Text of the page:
Human Revolution//

Four Ways Smart Companies are Rethinking Well-being at Work — and You Should Too

How does your company support your workforce in the moments that matter?

If you think all you need to do to take care of employees’ health is to provide a decent insurance plan, it’s time to think differently.

The most forward-thinking companies are overhauling how they approach health, well-being, and benefits— and seeing productivity, morale, and loyalty improve as a result.

“If you took benefits in general, we think of [them] as a package we cost-optimize and push out to employees and say, ‘Here you go!’” said Jared Smith, co-founder of experience management company Qualtrics, speaking at the 2019 Fortune Brainstorm Health conference.

Instead, businesses should be treating employees more like they treat their consumers, taking into account their needs, desires and pain points — finding gaps in their experience and filling them with new offerings. Here are how high-performing leaders are changing workplace well-being — and transforming their business.


They Invest in Individuals

Whether it’s generous or stingy, most companies have a single, standard parental-leave policy. And according to conventional wisdom, the way to improve leave is simply to give more of it.

Software giant SAP learned differently a few years ago, when they took a look at what employees really wanted, said Jennifer Morgan, SAP executive board member and president of global customer operations for the Americas and Asia Pacific Japan. “Parenting doesn’t just happen when a child is born,” she said. “Some people want to take that time up front.” But others would rather take some leave right after a child arrives, go back to work, and then have additional leave time later. When SAP started offering more choice and flexibility, it was considered revolutionary.  

Changes like this don’t cost more, Smith points out. “It actually accelerates the business because productive employees are coming back.”  

They Think Long-Term

Google famously encourages its employees to spend 20 percent of their work hours on side projects. Smith, who previously led Google’s product efforts for Greater China and Southeast Asia, said the reality was more like 120 percent of their time — with employees doing projects on top of their normal responsibilities.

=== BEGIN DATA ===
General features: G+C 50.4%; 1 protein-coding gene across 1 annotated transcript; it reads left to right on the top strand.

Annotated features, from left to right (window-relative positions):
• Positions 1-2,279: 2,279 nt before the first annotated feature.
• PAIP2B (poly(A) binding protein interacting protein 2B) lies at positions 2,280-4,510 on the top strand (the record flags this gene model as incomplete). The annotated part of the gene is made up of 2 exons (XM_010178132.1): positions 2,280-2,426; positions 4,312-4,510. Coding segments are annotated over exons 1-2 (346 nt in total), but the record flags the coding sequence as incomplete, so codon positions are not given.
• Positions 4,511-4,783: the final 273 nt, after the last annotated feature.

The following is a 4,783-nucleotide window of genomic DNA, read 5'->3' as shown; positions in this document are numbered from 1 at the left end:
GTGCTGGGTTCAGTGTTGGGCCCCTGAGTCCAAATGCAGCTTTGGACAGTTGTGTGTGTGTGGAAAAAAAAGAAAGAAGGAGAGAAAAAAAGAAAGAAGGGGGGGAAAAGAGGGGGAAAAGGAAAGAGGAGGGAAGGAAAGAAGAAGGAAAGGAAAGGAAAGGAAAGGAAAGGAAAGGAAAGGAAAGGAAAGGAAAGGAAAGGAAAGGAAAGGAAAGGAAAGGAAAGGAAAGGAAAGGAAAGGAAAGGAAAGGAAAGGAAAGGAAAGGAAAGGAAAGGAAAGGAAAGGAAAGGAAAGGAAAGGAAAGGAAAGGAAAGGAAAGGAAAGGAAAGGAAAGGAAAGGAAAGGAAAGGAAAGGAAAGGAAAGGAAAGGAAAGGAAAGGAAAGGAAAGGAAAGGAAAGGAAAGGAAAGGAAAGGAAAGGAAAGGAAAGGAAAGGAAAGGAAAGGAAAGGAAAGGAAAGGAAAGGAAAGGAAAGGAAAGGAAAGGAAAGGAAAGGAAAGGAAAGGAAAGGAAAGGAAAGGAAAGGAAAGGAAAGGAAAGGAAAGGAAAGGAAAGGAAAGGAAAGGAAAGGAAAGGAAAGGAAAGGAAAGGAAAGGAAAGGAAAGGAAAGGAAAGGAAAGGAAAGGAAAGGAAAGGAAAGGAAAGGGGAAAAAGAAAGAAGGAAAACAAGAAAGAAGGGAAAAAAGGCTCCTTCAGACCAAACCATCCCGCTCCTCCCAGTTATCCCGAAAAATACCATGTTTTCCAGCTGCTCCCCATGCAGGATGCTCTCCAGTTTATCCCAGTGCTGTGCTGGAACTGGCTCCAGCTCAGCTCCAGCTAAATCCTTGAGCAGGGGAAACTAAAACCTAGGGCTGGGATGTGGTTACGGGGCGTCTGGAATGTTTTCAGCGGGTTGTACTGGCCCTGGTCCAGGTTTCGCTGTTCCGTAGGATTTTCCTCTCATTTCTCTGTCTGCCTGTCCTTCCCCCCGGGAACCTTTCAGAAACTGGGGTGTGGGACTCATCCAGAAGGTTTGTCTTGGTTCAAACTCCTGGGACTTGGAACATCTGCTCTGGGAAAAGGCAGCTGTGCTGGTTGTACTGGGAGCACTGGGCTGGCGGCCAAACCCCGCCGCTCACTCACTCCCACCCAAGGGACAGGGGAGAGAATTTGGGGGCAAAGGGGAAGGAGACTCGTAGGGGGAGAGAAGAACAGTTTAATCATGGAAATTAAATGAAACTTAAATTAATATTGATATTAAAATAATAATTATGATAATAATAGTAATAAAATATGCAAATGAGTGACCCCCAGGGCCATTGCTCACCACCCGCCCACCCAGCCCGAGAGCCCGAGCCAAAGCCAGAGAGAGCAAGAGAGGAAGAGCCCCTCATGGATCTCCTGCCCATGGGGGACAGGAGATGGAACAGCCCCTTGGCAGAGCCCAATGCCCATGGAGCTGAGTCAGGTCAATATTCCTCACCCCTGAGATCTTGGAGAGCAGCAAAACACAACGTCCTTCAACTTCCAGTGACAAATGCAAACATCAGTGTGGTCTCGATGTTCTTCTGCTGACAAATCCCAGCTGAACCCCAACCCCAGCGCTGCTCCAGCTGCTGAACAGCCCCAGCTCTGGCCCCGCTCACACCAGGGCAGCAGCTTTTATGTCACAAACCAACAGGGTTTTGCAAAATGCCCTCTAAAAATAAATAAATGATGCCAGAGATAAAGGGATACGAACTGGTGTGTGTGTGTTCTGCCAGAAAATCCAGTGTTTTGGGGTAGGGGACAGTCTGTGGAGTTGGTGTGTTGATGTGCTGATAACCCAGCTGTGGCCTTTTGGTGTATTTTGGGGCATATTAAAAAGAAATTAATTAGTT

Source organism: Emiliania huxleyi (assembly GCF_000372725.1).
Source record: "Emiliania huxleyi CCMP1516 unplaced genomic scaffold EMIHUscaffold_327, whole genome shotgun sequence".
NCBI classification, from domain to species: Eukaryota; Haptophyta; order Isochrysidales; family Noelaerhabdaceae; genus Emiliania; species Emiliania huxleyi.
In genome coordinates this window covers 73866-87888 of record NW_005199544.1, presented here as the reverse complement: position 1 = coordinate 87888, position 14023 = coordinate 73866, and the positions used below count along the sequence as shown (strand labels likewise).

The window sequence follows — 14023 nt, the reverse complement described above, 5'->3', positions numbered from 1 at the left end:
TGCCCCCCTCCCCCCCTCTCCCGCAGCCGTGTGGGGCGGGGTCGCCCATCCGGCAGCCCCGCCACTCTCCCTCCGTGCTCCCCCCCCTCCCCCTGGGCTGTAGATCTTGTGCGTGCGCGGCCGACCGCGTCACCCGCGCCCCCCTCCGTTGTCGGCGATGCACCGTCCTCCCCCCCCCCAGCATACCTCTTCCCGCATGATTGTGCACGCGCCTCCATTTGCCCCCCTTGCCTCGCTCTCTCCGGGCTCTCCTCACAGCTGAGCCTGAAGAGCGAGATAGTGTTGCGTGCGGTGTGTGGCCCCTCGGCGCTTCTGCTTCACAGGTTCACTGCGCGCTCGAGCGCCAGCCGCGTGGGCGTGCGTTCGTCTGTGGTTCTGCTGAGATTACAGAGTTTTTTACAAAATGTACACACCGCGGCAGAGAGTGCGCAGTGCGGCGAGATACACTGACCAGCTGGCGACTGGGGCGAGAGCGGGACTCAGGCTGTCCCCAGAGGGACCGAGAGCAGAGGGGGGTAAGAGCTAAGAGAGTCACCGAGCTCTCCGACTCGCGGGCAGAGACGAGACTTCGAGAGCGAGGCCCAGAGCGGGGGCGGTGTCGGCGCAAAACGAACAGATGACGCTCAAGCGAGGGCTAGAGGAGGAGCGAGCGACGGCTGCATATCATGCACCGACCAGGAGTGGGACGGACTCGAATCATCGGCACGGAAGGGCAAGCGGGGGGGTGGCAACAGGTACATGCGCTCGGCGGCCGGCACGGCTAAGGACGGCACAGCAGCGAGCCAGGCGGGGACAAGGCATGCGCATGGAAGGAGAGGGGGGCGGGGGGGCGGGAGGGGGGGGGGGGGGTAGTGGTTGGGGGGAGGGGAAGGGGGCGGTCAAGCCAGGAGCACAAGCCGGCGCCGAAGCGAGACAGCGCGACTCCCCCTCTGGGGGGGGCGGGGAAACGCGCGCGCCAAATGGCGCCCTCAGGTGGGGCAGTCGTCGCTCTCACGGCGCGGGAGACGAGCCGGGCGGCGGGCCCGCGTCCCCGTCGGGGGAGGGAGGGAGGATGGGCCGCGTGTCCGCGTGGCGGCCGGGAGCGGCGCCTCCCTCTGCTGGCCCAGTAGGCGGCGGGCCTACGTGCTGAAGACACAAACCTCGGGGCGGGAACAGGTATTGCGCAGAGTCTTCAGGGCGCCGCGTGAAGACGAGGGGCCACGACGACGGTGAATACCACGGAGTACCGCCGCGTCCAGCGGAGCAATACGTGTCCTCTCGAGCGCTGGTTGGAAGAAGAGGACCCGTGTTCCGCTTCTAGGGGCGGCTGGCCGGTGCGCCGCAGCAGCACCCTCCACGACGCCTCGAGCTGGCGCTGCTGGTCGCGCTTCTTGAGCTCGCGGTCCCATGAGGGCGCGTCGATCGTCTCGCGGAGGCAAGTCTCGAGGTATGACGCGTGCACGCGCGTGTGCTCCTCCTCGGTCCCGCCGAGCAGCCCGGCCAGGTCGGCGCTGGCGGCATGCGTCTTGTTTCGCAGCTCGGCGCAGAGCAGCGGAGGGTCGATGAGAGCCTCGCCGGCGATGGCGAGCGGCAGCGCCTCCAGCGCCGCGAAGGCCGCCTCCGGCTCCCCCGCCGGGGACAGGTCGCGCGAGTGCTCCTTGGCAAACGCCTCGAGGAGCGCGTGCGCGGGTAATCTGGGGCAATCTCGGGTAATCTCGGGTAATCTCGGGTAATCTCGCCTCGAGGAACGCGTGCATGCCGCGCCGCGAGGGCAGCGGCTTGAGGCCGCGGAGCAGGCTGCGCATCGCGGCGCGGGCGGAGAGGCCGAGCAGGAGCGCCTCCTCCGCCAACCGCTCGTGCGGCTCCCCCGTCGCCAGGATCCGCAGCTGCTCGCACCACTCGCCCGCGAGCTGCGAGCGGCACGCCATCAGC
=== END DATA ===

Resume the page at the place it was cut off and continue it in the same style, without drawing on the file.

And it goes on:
Qualtrics has taken a different approach. Keeping in mind that longer life spans will increase the lengths of people’s careers, they decided to give people dedicated time for education. “All employees should have 10 percent of their time to learn and retool,” Smith said. The company tells employees to take two days each month for themselves, betting that it will be repaid to the business in happier employees with more up-to-date knowledge.

They Track What They Want to Change

“If you measure it, it gets managed,” said Marcie Frost, CEO of the California Public Employees’ Retirement System, the second-largest health purchaser in the U.S. after the federal government.

With some 2,800 employees and 2 million members, CalPERS has access to vast amounts of data. It uses that information to negotiate rates and inform investments — but also to improve the health of the people it represents. Examining the numbers revealed a disturbing pattern: members were taking opioids for longer than they should have been. CalPERS started tracking the numbers intensely, making them transparent within the organization and having meetings to discuss solutions, Frost said. Over the past few years, they have reduced the duration of opiate use by 30 percent. Diabetes is one of the next problems CalPERS hopes to tackle with data.

Companies that recognize that employees’ lives are defined by their experiences, both at work and at home, and support their workforce in these moments that matter will gain loyalty, boost retention, increase productivity and creativity, and win in the future. That’s why Thrive Global, SAP and Qualtrics have joined together to announce the launch of the Thrive XM Index, a groundbreaking diagnostic tool that gives companies a different way to gather insights about their own employee populations, in order to help them connect the human capital investments and people experience to their bottom line and redefine the way businesses manage their most important asset — their people — for the ultimate result: payback in performance.

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